Dell student assistants learn sustainability hands-on

November 22, 2013

When you work in a field like sustainability, it’s not just what you know, it’s what you do that matters. That’s why Arizona State University’s School of Sustainability encourages all of its undergraduates to gain as much experience as possible – including at least one internship – during their course of study.

These students are learning new skills, applying classroom knowledge, and assuming professional responsibilities and substantive tasks. Hands-on experience is a key differentiator for sustainability graduates entering the job market. Download Full Image

One hands-on learning opportunity takes advantage of a unique relationship between Dell and the School of Sustainability. Students get to join Dell’s sustainability team as hourly student workers.

Students work from a shared office space in Wrigley Hall. There, they are coached and mentored by Bruno Sarda, director of global sustainability operations at Dell, and adjunct faculty at the school.

Sarda explains that the value of the program is in the nature of the work. Student sustainability assistants complete ongoing projects, collaborate with other Dell employees and juggle priorities in an intense, corporate sustainability environment. Future employers find that really valuable.

According to Sarda, students learn to be nimble and agile. They apply what they know, and they learn that productivity and initiative matter. “Students coming out of this program gain experience and skills that are highly marketable,” Sarda says.

That ability to market oneself paid off for Jaleila “Jill” Brumand. Brumand (class of 2013) is a Fulbright recipient, and her applied work with Dell helped strengthen her Fulbright application. “Jill was my point person on anything related to carbon,” says Sarda. At Dell, Brumand examined the emissions created through the company’s supply chain, employee commute and other sources.

“Different organizations want reports from Dell to understand their environmental targets and policies, and that was my everyday task,” says Brumand. “But I also had pet projects, like the annual carbon disclosure report for Dell. Through that task, I became familiar with the Carbon Disclosure Project in the UK and gained a greater understanding of multi-national scale emissions projects,” a familiarity that contributed heavily to the success of her Fulbright application.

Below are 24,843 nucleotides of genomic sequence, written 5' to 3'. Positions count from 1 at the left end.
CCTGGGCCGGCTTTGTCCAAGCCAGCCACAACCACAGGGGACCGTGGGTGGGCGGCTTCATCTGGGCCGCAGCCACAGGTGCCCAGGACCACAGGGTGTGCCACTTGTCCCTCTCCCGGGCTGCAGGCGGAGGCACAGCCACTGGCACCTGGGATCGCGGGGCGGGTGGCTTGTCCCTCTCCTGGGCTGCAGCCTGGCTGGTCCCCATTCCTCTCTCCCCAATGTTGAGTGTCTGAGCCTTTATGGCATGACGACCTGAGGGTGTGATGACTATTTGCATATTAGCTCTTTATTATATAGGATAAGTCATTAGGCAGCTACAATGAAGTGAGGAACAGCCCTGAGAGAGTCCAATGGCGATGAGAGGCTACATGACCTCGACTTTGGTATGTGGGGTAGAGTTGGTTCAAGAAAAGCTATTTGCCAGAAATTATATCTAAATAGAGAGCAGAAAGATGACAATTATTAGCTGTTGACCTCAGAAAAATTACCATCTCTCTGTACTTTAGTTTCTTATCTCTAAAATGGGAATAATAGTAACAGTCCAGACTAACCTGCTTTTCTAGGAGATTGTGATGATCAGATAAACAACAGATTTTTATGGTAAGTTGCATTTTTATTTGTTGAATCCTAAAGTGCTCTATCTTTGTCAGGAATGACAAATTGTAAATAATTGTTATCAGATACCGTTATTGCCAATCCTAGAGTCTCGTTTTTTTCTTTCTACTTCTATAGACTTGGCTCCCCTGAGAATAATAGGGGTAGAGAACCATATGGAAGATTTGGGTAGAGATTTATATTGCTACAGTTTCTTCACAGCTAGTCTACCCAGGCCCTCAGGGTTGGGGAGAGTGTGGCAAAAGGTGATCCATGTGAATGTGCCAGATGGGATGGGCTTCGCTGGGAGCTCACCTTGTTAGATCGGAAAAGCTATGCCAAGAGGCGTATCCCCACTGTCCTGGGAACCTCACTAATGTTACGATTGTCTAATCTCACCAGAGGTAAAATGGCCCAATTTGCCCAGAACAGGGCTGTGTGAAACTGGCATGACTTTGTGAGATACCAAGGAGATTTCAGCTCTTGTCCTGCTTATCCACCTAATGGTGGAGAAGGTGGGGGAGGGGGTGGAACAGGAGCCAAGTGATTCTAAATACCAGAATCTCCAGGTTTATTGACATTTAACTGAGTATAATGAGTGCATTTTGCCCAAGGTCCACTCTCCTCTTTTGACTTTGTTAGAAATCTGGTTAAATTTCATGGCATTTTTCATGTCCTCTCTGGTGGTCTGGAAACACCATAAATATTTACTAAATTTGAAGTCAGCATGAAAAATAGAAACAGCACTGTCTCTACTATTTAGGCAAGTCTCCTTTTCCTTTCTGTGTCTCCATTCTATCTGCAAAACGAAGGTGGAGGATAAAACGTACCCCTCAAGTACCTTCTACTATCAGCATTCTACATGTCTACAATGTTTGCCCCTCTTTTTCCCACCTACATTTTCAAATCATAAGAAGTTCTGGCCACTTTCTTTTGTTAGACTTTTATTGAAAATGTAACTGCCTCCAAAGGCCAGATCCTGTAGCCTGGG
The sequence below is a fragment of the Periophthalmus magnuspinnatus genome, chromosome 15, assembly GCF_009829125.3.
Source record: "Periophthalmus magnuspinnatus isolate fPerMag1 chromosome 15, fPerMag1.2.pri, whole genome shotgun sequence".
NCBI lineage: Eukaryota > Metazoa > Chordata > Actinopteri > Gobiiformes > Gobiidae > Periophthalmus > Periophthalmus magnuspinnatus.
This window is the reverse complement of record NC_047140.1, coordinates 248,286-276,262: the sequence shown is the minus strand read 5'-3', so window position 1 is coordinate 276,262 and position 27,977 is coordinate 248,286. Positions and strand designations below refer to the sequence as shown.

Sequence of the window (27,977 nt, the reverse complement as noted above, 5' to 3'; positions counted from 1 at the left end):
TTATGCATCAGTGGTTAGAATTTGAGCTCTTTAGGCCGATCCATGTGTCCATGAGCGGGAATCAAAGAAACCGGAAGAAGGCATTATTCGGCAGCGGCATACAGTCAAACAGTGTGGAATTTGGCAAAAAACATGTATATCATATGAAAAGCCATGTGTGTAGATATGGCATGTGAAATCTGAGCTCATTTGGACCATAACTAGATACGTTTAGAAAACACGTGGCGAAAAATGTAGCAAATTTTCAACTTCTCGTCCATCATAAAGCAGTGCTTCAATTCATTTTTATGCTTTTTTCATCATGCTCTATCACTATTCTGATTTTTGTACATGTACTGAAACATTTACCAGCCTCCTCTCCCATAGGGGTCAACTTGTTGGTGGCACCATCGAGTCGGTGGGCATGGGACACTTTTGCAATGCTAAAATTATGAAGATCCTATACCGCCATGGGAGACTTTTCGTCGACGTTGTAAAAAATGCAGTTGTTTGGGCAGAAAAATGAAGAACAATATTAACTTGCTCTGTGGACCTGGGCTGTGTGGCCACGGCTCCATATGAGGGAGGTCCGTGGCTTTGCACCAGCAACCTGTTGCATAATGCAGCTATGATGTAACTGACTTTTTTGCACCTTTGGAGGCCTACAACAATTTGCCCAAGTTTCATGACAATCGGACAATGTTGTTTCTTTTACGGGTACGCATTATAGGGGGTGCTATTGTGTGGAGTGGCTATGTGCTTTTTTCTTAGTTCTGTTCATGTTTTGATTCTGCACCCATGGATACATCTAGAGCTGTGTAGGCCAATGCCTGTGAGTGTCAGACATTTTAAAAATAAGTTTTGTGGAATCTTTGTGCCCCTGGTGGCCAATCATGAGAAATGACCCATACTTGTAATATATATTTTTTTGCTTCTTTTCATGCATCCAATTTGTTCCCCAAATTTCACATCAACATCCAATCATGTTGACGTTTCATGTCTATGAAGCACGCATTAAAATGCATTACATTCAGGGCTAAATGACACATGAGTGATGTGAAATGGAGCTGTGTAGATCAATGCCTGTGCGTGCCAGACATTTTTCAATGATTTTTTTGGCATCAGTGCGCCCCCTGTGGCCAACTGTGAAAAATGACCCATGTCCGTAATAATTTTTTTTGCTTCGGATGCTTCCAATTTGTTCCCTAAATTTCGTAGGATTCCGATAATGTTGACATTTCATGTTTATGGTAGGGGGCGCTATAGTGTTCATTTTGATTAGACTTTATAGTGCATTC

Sustainability alumnus Kevin Zeck (class of 2013) has a similar story. He’s now a sustainability analyst for IO. Sarda says, “Kevin competed with dozens of candidates for that job. Many had experience, but Kevin had already done the kind of work they were looking for.”

Since the program’s inception two and a half years ago, more than 15 individuals have participated in the Dell program. The jobs, while not tied to semesters, have ranged in duration from one semester up to 18 months. Four to six students at any given time may be employed as sustainability assistants, and there are typically one to two openings each semester. Because salaries are paid by ASU and the students work on campus, international students are also eligible to participate.

Student sustainability assistants may get to interact with supply chain management teams in China, business teams in Latin America, employees from within Dell and people outside Dell, as well. “They do it well,” says Sarda. “These students are amazingly capable.”

“Bruno throws you in and supports you,” says Brumand. “It was a great experience for me.”

Michelle Schwartz

Senior Manager, Marketing and Communications, Julie Ann Wrigley Global Institute of Sustainability


ASU poetry student embraces bright future ahead

November 22, 2013

Editor's Note: This story is part of an ongoing series about student excellence at the university. To read more about some of ASU's outstanding students, click here.